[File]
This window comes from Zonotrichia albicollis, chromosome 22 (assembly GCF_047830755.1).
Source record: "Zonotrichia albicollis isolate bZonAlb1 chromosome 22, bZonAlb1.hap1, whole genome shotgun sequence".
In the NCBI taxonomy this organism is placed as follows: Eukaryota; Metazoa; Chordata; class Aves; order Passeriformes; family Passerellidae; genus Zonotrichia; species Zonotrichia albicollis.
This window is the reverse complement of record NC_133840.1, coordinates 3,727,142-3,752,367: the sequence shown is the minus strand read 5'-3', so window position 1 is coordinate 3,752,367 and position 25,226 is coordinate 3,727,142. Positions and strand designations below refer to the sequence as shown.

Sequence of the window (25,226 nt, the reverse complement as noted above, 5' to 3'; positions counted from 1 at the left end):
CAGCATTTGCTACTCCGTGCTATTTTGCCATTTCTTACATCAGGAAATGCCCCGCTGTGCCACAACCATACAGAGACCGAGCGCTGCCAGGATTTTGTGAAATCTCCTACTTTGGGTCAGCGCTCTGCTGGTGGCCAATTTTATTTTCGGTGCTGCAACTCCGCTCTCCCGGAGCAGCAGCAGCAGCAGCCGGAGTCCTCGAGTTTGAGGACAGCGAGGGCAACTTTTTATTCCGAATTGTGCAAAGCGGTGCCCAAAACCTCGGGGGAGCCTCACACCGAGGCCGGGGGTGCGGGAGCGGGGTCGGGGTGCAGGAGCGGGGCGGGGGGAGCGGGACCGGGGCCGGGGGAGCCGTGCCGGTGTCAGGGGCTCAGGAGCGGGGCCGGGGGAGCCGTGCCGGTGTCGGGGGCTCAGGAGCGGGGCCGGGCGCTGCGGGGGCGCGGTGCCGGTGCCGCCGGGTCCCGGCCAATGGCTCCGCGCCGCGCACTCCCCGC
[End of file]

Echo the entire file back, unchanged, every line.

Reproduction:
This window comes from Zonotrichia albicollis, chromosome 22 (assembly GCF_047830755.1).
Source record: "Zonotrichia albicollis isolate bZonAlb1 chromosome 22, bZonAlb1.hap1, whole genome shotgun sequence".
In the NCBI taxonomy this organism is placed as follows: Eukaryota; Metazoa; Chordata; class Aves; order Passeriformes; family Passerellidae; genus Zonotrichia; species Zonotrichia albicollis.
This window is the reverse complement of record NC_133840.1, coordinates 3,727,142-3,752,367: the sequence shown is the minus strand read 5'-3', so window position 1 is coordinate 3,752,367 and position 25,226 is coordinate 3,727,142. Positions and strand designations below refer to the sequence as shown.

Sequence of the window (25,226 nt, the reverse complement as noted above, 5' to 3'; positions counted from 1 at the left end):
CAGCATTTGCTACTCCGTGCTATTTTGCCATTTCTTACATCAGGAAATGCCCCGCTGTGCCACAACCATACAGAGACCGAGCGCTGCCAGGATTTTGTGAAATCTCCTACTTTGGGTCAGCGCTCTGCTGGTGGCCAATTTTATTTTCGGTGCTGCAACTCCGCTCTCCCGGAGCAGCAGCAGCAGCAGCCGGAGTCCTCGAGTTTGAGGACAGCGAGGGCAACTTTTTATTCCGAATTGTGCAAAGCGGTGCCCAAAACCTCGGGGGAGCCTCACACCGAGGCCGGGGGTGCGGGAGCGGGGTCGGGGTGCAGGAGCGGGGCGGGGGGAGCGGGACCGGGGCCGGGGGAGCCGTGCCGGTGTCAGGGGCTCAGGAGCGGGGCCGGGGGAGCCGTGCCGGTGTCGGGGGCTCAGGAGCGGGGCCGGGCGCTGCGGGGGCGCGGTGCCGGTGCCGCCGGGTCCCGGCCAATGGCTCCGCGCCGCGCACTCCCCGC